Twenty seven countries of Europe belong to the so-called European Union (EU). They include Germany, the UK, France, Italy and Spain. All of them are in the throes of an economic crisis. But right in the middle of Europe, there is a small country which is not a member of the EU yet is doing rather well – Switzerland. Why are all its bigger neighbours in trouble? There is a simple answer:
The dominant countries of the EU have allowed their dream of rivalling the USA as a powerful federal state to blind them to economic, democratic and political reality. They have taken their eyes off the ball.
The name of the game at the foundation of the EEC (European Economic Community, precursor to the EU) was economic cooperation between self-governing independent nations. The nations of Europe speak English, Spanish, German, French and Italian and the languages of many smaller countries. And they have diverse systems of government. So you cannot create a single patriotic nation like the United States of America just by sitting down and writing a European constitution. But this is what France and Germany have tried to do – they have created a European Parliament (EP) which aims to overrule centuries-old national parliaments. But it does not work. The people of Britain, for example, only become aware that it exists when they get a ballot paper asking them to elect their “MEP” from a list of candidates, few if any of whom are known to them. The turnout for the elections is small. A United States of Europe (USE) may be a reasonable aspiration, but only on a time-scale of many decades, one small step at a time, responding to democratic demand, not imposed on reluctant peoples.
Not satisfied with the paper European Parliament (which absurdly and expensively meets in two place, Brussels and Strasbourg), they have created a European Central Bank (ECB) to oversee a new “federal” currency, the euro. Of the present 27 member states of the EU, 17 discarded their national currencies for the euro. It was meant to be another step towards a federal Europe, but they have put the cart (a single currency) before the horse (democratic wish for federation). The result is an economic and political crisis.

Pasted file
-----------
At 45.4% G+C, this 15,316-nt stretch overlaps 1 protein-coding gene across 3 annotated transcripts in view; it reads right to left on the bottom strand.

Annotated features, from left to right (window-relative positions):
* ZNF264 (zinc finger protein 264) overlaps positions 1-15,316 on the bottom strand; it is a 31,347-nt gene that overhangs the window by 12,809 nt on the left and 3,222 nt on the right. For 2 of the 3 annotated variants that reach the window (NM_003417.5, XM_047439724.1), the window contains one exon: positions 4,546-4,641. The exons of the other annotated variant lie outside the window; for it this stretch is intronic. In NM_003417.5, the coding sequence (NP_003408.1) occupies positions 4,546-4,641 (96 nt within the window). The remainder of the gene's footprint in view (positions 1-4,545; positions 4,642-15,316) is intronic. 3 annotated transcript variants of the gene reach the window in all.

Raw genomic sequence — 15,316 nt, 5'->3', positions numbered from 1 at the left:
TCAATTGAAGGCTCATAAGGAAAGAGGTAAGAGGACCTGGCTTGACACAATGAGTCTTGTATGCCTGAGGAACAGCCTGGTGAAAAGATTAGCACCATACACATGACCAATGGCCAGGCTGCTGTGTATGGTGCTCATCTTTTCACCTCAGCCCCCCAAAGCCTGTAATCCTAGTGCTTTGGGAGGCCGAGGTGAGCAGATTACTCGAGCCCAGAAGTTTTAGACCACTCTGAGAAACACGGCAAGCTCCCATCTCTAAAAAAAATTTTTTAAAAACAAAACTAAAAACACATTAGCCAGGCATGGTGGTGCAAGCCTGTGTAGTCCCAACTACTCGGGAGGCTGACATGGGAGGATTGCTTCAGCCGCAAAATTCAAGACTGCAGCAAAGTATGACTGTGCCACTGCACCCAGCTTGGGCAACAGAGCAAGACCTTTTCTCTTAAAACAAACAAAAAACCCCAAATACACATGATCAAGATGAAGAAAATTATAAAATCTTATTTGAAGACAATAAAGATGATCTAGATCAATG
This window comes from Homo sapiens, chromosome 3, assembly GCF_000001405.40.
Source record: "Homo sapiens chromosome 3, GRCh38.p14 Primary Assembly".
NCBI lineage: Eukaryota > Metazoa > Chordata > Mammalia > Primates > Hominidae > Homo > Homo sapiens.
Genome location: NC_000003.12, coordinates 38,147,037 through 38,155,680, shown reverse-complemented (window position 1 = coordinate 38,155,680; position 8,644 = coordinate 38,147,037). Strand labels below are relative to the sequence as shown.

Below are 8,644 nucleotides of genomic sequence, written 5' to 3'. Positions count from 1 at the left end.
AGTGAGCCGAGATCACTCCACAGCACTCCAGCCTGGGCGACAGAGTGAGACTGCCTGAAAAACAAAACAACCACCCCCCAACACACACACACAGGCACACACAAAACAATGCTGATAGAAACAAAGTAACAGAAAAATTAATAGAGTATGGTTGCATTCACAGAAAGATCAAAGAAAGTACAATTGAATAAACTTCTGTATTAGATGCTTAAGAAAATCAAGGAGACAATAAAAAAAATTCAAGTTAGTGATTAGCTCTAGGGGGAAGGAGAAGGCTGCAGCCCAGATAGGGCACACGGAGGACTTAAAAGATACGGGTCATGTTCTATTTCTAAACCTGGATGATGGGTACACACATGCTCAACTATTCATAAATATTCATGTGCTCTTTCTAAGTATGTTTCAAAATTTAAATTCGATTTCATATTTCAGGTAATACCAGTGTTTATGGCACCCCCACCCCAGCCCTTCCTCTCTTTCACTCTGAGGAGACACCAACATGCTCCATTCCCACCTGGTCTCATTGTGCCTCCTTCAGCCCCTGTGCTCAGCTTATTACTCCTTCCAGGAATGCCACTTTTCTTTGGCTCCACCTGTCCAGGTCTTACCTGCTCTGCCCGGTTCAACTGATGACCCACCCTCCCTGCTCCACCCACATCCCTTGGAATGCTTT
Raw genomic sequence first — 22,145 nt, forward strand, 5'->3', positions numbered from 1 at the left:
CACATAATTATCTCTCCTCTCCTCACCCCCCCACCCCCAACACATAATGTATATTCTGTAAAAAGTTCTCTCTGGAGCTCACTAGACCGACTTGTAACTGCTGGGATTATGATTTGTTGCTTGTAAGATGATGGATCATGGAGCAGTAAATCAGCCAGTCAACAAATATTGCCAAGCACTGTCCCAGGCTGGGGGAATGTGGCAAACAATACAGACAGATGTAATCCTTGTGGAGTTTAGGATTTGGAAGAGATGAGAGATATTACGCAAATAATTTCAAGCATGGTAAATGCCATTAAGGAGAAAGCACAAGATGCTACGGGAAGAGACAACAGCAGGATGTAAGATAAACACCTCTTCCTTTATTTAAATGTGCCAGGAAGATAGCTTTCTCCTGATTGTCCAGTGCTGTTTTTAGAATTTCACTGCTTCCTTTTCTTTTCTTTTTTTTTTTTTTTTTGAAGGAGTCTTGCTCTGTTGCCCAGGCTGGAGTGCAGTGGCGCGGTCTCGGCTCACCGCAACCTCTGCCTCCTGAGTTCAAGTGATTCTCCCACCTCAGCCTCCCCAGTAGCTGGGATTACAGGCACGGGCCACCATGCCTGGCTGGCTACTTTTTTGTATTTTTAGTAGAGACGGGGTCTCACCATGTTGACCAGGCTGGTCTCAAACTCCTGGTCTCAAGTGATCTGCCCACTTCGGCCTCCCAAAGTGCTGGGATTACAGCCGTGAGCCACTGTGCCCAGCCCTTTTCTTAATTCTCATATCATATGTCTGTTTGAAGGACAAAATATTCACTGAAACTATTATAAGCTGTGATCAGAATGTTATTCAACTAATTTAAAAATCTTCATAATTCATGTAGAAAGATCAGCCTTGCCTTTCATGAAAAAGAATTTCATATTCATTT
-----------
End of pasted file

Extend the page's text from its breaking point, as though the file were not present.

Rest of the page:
This was foreseeable. How could you expect a single bank, the ECB, to protect the individual national interests of 17 different countries? Before the merging of currencies, each country had its own Central Bank which cooperated with its national government to regulate the currency according to the economic interests of that country. That power has now gone and we see the disastrous result in the present Euro Crisis. The interests of Germany and of Greece are in opposition. Germany experienced terrible inflation in the 1920s and is resolved never to let any such thing happen to them again. So they insist that the Greek government must balance its budget by cutting jobs and pensions, regardless of the political consequences. But Greece is already experiencing public protests against the cuts and wants the ECB to come to its rescue. At present there is deadlock. In the old days, Greece could have devalued the drachma to become more competitive and get growing again. Now they share their currency with Germany. The EU’s solution to the problem seems to be to overrule Greece’s hitherto sovereign government and let EU commissioners tell them what they must do.
Welcome to the burgeoning USE; farewell to European democracy.